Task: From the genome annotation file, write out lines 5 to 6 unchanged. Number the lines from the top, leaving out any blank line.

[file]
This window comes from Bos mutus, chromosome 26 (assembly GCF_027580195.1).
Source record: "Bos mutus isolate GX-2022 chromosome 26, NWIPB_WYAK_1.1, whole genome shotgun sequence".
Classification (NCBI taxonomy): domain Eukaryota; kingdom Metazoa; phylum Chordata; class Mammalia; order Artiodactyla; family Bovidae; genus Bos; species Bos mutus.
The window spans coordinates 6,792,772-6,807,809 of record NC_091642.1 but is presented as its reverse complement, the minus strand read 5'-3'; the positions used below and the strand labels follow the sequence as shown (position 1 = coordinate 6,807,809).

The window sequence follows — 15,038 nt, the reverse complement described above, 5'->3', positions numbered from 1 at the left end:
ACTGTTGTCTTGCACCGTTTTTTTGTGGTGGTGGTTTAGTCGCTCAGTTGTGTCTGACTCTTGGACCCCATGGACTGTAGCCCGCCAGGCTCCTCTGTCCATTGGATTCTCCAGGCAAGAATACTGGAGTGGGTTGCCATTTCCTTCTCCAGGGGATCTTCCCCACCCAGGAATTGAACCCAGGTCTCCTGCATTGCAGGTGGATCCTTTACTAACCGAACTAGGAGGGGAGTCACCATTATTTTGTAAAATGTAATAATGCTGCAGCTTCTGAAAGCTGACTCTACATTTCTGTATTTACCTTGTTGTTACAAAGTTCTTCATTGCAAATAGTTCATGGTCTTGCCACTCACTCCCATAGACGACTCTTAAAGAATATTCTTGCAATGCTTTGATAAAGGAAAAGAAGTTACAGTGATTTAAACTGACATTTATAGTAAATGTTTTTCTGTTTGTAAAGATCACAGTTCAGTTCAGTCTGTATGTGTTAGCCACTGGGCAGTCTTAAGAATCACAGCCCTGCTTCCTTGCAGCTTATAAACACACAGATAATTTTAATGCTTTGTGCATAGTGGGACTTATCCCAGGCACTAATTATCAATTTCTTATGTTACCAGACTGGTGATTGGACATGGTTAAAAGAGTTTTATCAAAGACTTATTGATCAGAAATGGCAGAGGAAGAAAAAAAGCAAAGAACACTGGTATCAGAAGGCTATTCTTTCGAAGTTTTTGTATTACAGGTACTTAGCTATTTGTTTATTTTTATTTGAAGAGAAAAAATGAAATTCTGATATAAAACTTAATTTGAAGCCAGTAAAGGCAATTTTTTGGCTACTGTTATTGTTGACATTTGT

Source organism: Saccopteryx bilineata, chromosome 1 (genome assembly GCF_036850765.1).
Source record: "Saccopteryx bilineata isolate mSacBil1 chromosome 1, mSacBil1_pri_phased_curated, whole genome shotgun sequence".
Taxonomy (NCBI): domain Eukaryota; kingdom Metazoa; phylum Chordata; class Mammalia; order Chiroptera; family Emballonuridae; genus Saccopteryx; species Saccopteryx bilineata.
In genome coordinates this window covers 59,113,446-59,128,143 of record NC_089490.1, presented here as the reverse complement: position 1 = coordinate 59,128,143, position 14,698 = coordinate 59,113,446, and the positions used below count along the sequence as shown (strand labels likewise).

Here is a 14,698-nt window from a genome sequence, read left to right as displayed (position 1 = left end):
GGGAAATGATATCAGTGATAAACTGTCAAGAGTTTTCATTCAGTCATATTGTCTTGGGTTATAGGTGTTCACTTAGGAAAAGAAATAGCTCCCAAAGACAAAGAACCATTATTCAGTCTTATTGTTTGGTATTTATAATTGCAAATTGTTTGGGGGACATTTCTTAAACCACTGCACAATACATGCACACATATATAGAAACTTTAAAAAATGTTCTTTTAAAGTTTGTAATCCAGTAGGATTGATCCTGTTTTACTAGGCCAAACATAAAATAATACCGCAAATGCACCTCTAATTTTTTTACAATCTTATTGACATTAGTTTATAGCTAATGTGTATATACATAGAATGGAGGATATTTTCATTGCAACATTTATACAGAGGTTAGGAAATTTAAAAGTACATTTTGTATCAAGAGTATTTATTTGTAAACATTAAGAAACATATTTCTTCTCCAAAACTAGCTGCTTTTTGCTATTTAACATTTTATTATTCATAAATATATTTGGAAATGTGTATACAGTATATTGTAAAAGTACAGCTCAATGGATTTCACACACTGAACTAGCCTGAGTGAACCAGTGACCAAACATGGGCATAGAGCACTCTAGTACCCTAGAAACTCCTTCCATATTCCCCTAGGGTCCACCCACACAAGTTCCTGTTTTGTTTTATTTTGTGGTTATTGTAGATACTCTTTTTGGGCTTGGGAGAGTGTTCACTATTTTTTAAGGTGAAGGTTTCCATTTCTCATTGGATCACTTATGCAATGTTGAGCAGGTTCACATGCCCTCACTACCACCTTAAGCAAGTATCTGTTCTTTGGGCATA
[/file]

The window sequence follows — 15,038 nt, the reverse complement described above, 5'->3', positions numbered from 1 at the left end:
ACTGTTGTCTTGCACCGTTTTTTTGTGGTGGTGGTTTAGTCGCTCAGTTGTGTCTGACTCTTGGACCCCATGGACTGTAGCCCGCCAGGCTCCTCTGTCCATTGGATTCTCCAGGCAAGAATACTGGAGTGGGTTGCCATTTCCTTCTCCAGGGGATCTTCCCCACCCAGGAATTGAACCCAGGTCTCCTGCATTGCAGGTGGATCCTTTACTAACCGAACTAGGAGGGGAGTCACCATTATTTTGTAAAATGTAATAATGCTGCAGCTTCTGAAAGCTGACTCTACATTTCTGTATTTACCTTGTTGTTACAAAGTTCTTCATTGCAAATAGTTCATGGTCTTGCCACTCACTCCCATAGACGACTCTTAAAGAATATTCTTGCAATGCTTTGATAAAGGAAAAGAAGTTACAGTGATTTAAACTGACATTTATAGTAAATGTTTTTCTGTTTGTAAAGATCACAGTTCAGTTCAGTCTGTATGTGTTAGCCACTGGGCAGTCTTAAGAATCACAGCCCTGCTTCCTTGCAGCTTATAAACACACAGATAATTTTAATGCTTTGTGCATAGTGGGACTTATCCCAGGCACTAATTATCAATTTCTTATGTTACCAGACTGGTGATTGGACATGGTTAAAAGAGTTTTATCAAAGACTTATTGATCAGAAATGGCAGAGGAAGAAAAAAAGCAAAGAACACTGGTATCAGAAGGCTATTCTTTCGAAGTTTTTGTATTACAGGTACTTAGCTATTTGTTTATTTTTATTTGAAGAGAAAAAATGAAATTCTGATATAAAACTTAATTTGAAGCCAGTAAAGGCAATTTTTTGGCTACTGTTATTGTTGACATTTGT